Phoning It In: Can your Headset State About Your Choice

Nowadays, this indicates everyone walking the streets paying attention to tunes on their earpieces, what melody? We don’t recognize. We presume we know. Is a punk rocker at the rear of a bus secretly jamming to Britney Spears? Or could the tracksuit-bottomed, highlight-headed girl looking forward to her friends actually moshing out with Black Flag? The pinstripe power suit on the train could be a huge Public Enemy fan or the area ASBO might be a jazz fan with a affection for Coltrane’s sax playing.

 

People who don’t dress in any tune-themed clothing style can stay safely indistinctive to the world at large as music consumers. Or can they? Here are two brands and what they are saying about you:

 

Skullcandy are a new-ish brand (founded 2003) and aimed directly on the postpunk/goth/emo/whatever crowd. The clue is now in the label and the kid-friendly Stencilled graphitti skull logo. Designed to accompany bullet belts, Atticus shirts and thin fit jeans, (the last vestiges of authentic subculture now comfortably removed and replaced by mere consumption of image and merchandise in one. Punk’s early vision, i.e, the flaunting of poverty has been overtaken by a generation prepared to consume ready-ripped jeans and spraypaint-effect shirts, I, uh, mean whatever, man). Skullcandy headphones appear in a variety of garish colours, also as a stark black and white for maximum appeal. Given the markup in price, it appears extremely improbable a consumer would buy these headsets unless it was to make a press release in regards to the music itself. This person (even if they are an 80 year old lady) is way more likely that they are playing My Chemical Romance than they are Mozart.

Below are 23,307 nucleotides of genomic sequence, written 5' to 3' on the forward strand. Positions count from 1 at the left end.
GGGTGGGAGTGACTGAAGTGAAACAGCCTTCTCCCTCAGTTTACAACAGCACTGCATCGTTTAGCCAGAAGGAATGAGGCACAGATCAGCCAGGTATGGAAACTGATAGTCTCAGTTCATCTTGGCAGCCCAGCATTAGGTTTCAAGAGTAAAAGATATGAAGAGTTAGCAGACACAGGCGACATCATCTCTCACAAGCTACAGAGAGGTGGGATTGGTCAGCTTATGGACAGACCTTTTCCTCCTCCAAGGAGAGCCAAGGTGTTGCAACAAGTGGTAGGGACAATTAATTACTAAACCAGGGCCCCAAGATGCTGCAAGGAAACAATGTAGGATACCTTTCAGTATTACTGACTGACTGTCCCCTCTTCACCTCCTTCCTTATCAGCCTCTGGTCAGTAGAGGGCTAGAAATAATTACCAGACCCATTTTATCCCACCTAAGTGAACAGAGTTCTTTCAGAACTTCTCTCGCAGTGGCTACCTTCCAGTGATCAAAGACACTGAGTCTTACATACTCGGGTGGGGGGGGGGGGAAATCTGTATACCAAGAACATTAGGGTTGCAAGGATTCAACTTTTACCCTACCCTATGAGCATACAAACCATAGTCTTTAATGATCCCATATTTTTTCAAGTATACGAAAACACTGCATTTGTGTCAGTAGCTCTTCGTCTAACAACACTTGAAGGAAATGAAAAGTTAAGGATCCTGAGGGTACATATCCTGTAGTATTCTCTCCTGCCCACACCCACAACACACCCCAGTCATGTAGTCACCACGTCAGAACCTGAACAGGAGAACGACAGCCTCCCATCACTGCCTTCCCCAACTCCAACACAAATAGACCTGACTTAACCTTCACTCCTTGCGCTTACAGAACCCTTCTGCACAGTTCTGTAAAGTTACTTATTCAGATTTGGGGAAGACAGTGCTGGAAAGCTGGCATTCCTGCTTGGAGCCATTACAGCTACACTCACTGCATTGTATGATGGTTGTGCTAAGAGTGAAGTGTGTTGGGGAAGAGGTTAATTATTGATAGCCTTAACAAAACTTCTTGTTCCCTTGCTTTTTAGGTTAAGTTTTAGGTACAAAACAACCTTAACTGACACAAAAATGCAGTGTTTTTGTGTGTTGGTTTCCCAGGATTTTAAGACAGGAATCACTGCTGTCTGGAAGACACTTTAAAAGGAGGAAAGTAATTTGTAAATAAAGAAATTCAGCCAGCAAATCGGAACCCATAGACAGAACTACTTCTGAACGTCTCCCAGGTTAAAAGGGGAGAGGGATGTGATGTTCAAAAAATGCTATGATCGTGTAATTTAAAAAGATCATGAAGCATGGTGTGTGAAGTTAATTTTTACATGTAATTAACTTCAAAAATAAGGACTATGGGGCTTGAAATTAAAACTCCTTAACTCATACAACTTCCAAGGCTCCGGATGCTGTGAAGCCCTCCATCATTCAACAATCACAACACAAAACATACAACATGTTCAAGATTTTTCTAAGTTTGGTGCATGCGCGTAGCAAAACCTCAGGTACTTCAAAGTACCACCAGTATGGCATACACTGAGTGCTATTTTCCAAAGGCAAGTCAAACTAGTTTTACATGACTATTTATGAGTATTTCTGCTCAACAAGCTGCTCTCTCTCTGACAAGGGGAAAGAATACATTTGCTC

Sennheiser headsets, distinctive by their lesser, specialized design tend to be more the domain of the audiophile, the music nut as well as the gadget freak. This person, though they could be attired in parallel manner to the Skullcandy kid, is way more likely to be listening to Charles Mingus, a vintage Delta Blues or folk section, appreciating it the way one might a excellent wine, as well as all clever cultural nuances therein. This person is serious about music, and his/her contempt for bands of the minute may be uniformly significant. Expect a lecture at any second on the genius of Belgian techno or some obscure Japanese arse-band (NOTE: arse-music is not a genuine genre…yet)

 

So, the peripherals we use within the 21st century say as often about us as our record collections might. Even if we do not want them to? That definitely seems being possible, anyway. Next: How come we iPod customers so bloody smug?

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